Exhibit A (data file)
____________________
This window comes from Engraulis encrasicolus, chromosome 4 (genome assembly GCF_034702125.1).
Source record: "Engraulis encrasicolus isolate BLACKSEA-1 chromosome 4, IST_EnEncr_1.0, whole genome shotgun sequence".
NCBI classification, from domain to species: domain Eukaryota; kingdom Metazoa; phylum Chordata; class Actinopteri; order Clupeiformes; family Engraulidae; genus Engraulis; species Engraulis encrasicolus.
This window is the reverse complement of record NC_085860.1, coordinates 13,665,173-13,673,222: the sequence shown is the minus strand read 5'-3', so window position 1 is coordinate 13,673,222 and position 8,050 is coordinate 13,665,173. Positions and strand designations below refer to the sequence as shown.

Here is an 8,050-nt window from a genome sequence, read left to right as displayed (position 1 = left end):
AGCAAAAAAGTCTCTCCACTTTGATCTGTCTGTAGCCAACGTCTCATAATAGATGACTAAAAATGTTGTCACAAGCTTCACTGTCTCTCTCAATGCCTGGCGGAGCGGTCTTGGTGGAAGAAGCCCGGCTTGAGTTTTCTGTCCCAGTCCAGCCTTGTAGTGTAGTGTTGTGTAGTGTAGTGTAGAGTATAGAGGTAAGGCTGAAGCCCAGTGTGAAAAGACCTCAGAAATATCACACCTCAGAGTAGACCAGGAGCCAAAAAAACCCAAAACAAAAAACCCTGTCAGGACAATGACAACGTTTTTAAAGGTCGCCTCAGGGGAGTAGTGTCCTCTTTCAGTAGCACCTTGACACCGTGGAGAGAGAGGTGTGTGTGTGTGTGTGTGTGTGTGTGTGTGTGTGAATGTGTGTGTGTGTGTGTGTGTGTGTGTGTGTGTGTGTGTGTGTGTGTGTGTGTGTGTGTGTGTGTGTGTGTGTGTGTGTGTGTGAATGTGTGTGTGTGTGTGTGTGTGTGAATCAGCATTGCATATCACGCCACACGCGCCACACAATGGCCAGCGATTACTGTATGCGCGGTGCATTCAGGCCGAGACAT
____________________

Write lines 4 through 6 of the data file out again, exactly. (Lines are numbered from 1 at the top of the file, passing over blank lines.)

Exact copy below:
This window is the reverse complement of record NC_085860.1, coordinates 13,665,173-13,673,222: the sequence shown is the minus strand read 5'-3', so window position 1 is coordinate 13,673,222 and position 8,050 is coordinate 13,665,173. Positions and strand designations below refer to the sequence as shown.

Here is an 8,050-nt window from a genome sequence, read left to right as displayed (position 1 = left end):
AGCAAAAAAGTCTCTCCACTTTGATCTGTCTGTAGCCAACGTCTCATAATAGATGACTAAAAATGTTGTCACAAGCTTCACTGTCTCTCTCAATGCCTGGCGGAGCGGTCTTGGTGGAAGAAGCCCGGCTTGAGTTTTCTGTCCCAGTCCAGCCTTGTAGTGTAGTGTTGTGTAGTGTAGTGTAGAGTATAGAGGTAAGGCTGAAGCCCAGTGTGAAAAGACCTCAGAAATATCACACCTCAGAGTAGACCAGGAGCCAAAAAAACCCAAAACAAAAAACCCTGTCAGGACAATGACAACGTTTTTAAAGGTCGCCTCAGGGGAGTAGTGTCCTCTTTCAGTAGCACCTTGACACCGTGGAGAGAGAGGTGTGTGTGTGTGTGTGTGTGTGTGTGTGTGTGTGAATGTGTGTGTGTGTGTGTGTGTGTGTGTGTGTGTGTGTGTGTGTGTGTGTGTGTGTGTGTGTGTGTGTGTGTGTGTGTGTGTGTGAATGTGTGTGTGTGTGTGTGTGTGTGAATCAGCATTGCATATCACGCCACACGCGCCACACAATGGCCAGCGATTACTGTATGCGCGGTGCATTCAGGCCGAGACAT